From Aspiring CEO to Aspiring Hiker Trash – Why I’ve Decided to Thru-Hike the Appalachian Trail
As I settle in to my mummy bag, I hear chatter from an adjacent tent. Final remarks before bed. I listen to the calm hum of the nearby stream in the heart of Big South Fork. As always, this trip brings clarity and refreshment; to me, this is what life is all about. I can’t help but think of my upcoming thru-hike, and grow ecstatic at the fact that this will be my everyday life in the near future.
A Bit of Background
The Appalachian Trail has long been a part of my identity. Growing up in northeastern Pennsylvania, my parents often took my brothers and me on hikes along the trail, where we’d scramble over boulders and encounter cantankerous rattlesnakes. Fast-forward 15 years and I find myself frequently bagging peaks along the AT in the Great Smoky Mountains in East Tennessee. I’d not considered a thru-hike until just last year though, after returning burned-out from a software engineering internship in Houston, Texas.
I’d found myself conflicted in my time as a software engineering intern. I loved the creativity I could express on the job and the challenging problem-solving I was responsible for. Being stuck in an office all day, however, left much to be desired in day-to-day life. My life lacked balance, and during my experience working in an office, this became glaringly clear.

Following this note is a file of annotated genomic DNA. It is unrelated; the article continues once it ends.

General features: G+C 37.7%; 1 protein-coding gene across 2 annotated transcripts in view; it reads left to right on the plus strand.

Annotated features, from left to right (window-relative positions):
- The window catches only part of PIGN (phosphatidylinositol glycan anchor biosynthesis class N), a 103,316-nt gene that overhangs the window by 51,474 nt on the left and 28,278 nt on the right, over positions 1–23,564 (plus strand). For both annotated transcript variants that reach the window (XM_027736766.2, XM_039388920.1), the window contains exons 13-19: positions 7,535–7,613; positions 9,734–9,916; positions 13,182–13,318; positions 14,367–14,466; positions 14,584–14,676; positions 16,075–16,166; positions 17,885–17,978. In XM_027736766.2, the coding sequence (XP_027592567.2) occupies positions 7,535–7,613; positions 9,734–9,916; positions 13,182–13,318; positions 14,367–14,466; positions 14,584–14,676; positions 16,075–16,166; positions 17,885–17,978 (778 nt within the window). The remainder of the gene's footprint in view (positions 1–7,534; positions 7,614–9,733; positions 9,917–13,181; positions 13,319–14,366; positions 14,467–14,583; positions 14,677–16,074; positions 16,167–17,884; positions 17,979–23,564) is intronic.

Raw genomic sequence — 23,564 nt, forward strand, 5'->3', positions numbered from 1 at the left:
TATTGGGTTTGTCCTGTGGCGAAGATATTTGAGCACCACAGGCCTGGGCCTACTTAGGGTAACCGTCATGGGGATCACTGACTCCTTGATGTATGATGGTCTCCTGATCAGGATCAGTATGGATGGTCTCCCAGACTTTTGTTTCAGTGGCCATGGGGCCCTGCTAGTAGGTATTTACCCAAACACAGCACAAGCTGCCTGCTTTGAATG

From Aspiring CEO to Aspiring Hiker Trash
There was a time when I was convinced that I’d be more than content to spend my entire life working, with little focus on anything outside work (including creating a family, hobbies, or the like). At the time, I let work define the meaning in my life. As I progressed through college, my dedication paid off: I maintained the coveted 4.0 GPA in an intense computer science curriculum, received recognition from my college in the form of awards and colossal scholarships, and was invited on all-expenses paid trips to Kansas City and Silicon Valley to visit the likes of Garmin, Google, Facebook, HP, and IBM. Paradoxically, though I was immensely stressed and lonely, I was certain the business life was for me.
An Unexpected Wake-up Call
The only element of life that is certain, though, is that life is uncertain. On the day before my trip to Silicon Valley, I was driving back to Knoxville, Tenn., and found myself in bumper-to-bumper traffic. I was in a rush to meet a friend for coffee, and as traffic sped up, became antsy and demanded acceleration from my five-cylinder Volvo. Pistons churning, turbo spooling, I was relieved to see traffic pick back up. Just I’d reached cruising speed, the jalopy three cars ahead stopped suddenly when its hood flew up, obscuring the driver’s view. The next two cars braked hard, avoiding collision. I too applied my brakes, but after a semester of strictly bicycle transportation, I grossly underestimated how much force was necessary to stop the 3,700-pound station wagon. Seconds later, I found myself smashing into the back of the Mercedes-Benz SUV ahead. This would be the catalyst for a complete reconsideration of priorities.